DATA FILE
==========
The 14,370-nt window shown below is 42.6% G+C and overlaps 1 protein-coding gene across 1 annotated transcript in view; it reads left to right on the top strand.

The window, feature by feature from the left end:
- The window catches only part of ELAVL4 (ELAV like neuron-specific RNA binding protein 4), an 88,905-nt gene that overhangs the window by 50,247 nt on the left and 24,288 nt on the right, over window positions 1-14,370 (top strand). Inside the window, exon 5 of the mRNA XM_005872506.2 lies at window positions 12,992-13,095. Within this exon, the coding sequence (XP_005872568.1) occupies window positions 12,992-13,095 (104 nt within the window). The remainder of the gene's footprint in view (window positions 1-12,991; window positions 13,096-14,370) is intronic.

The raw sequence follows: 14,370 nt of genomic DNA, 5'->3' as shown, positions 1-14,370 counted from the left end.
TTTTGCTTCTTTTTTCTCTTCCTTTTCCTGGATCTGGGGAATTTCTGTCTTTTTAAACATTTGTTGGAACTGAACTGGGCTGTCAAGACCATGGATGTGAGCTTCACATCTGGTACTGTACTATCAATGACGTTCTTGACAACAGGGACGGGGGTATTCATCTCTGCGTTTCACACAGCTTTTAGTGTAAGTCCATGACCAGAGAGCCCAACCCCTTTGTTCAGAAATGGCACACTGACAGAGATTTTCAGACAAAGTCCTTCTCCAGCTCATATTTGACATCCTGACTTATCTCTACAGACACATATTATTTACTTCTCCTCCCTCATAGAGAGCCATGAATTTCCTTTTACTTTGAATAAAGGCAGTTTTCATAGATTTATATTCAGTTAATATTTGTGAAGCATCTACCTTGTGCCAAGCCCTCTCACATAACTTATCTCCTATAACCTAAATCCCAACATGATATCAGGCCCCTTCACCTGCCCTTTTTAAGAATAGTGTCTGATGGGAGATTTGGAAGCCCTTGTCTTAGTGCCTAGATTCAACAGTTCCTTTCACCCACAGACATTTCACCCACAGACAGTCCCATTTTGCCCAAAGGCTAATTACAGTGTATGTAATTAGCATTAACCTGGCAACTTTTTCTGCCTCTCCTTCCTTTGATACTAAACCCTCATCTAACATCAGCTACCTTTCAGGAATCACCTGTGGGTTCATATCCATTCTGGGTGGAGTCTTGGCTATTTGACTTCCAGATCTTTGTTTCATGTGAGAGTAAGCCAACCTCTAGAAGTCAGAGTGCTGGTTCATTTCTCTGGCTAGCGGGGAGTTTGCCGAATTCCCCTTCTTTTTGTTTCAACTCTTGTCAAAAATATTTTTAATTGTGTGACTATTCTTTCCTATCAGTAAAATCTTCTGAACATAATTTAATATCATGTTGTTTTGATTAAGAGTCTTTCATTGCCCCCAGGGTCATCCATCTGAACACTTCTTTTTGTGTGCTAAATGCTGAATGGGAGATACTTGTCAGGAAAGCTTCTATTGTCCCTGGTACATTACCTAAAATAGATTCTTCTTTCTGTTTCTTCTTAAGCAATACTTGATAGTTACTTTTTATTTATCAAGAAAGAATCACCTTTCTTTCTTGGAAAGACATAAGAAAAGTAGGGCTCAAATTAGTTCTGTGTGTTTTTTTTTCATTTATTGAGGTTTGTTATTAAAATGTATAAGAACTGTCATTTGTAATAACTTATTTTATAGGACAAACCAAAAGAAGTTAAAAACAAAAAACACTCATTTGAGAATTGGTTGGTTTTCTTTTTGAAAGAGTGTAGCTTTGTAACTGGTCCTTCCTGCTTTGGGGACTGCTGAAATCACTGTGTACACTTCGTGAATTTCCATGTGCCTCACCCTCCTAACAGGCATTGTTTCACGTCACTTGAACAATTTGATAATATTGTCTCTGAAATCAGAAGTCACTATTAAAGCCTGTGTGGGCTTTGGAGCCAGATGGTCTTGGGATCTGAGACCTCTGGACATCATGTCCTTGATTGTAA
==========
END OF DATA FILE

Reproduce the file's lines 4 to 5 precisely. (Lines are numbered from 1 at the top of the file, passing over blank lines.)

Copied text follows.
The raw sequence follows: 14,370 nt of genomic DNA, 5'->3' as shown, positions 1-14,370 counted from the left end.
TTTTGCTTCTTTTTTCTCTTCCTTTTCCTGGATCTGGGGAATTTCTGTCTTTTTAAACATTTGTTGGAACTGAACTGGGCTGTCAAGACCATGGATGTGAGCTTCACATCTGGTACTGTACTATCAATGACGTTCTTGACAACAGGGACGGGGGTATTCATCTCTGCGTTTCACACAGCTTTTAGTGTAAGTCCATGACCAGAGAGCCCAACCCCTTTGTTCAGAAATGGCACACTGACAGAGATTTTCAGACAAAGTCCTTCTCCAGCTCATATTTGACATCCTGACTTATCTCTACAGACACATATTATTTACTTCTCCTCCCTCATAGAGAGCCATGAATTTCCTTTTACTTTGAATAAAGGCAGTTTTCATAGATTTATATTCAGTTAATATTTGTGAAGCATCTACCTTGTGCCAAGCCCTCTCACATAACTTATCTCCTATAACCTAAATCCCAACATGATATCAGGCCCCTTCACCTGCCCTTTTTAAGAATAGTGTCTGATGGGAGATTTGGAAGCCCTTGTCTTAGTGCCTAGATTCAACAGTTCCTTTCACCCACAGACATTTCACCCACAGACAGTCCCATTTTGCCCAAAGGCTAATTACAGTGTATGTAATTAGCATTAACCTGGCAACTTTTTCTGCCTCTCCTTCCTTTGATACTAAACCCTCATCTAACATCAGCTACCTTTCAGGAATCACCTGTGGGTTCATATCCATTCTGGGTGGAGTCTTGGCTATTTGACTTCCAGATCTTTGTTTCATGTGAGAGTAAGCCAACCTCTAGAAGTCAGAGTGCTGGTTCATTTCTCTGGCTAGCGGGGAGTTTGCCGAATTCCCCTTCTTTTTGTTTCAACTCTTGTCAAAAATATTTTTAATTGTGTGACTATTCTTTCCTATCAGTAAAATCTTCTGAACATAATTTAATATCATGTTGTTTTGATTAAGAGTCTTTCATTGCCCCCAGGGTCATCCATCTGAACACTTCTTTTTGTGTGCTAAATGCTGAATGGGAGATACTTGTCAGGAAAGCTTCTATTGTCCCTGGTACATTACCTAAAATAGATTCTTCTTTCTGTTTCTTCTTAAGCAATACTTGATAGTTACTTTTTATTTATCAAGAAAGAATCACCTTTCTTTCTTGGAAAGACATAAGAAAAGTAGGGCTCAAATTAGTTCTGTGTGTTTTTTTTTCATTTATTGAGGTTTGTTATTAAAATGTATAAGAACTGTCATTTGTAATAACTTATTTTATAGGACAAACCAAAAGAAGTTAAAAACAAAAAACACTCATTTGAGAATTGGTTGGTTTTCTTTTTGAAAGAGTGTAGCTTTGTAACTGGTCCTTCCTGCTTTGGGGACTGCTGAAATCACTGTGTACACTTCGTGAATTTCCATGTGCCTCACCCTCCTAACAGGCATTGTTTCACGTCACTTGAACAATTTGATAATATTGTCTCTGAAATCAGAAGTCACTATTAAAGCCTGTGTGGGCTTTGGAGCCAGATGGTCTTGGGATCTGAGACCTCTGGACATCATGTCCTTGATTGTAA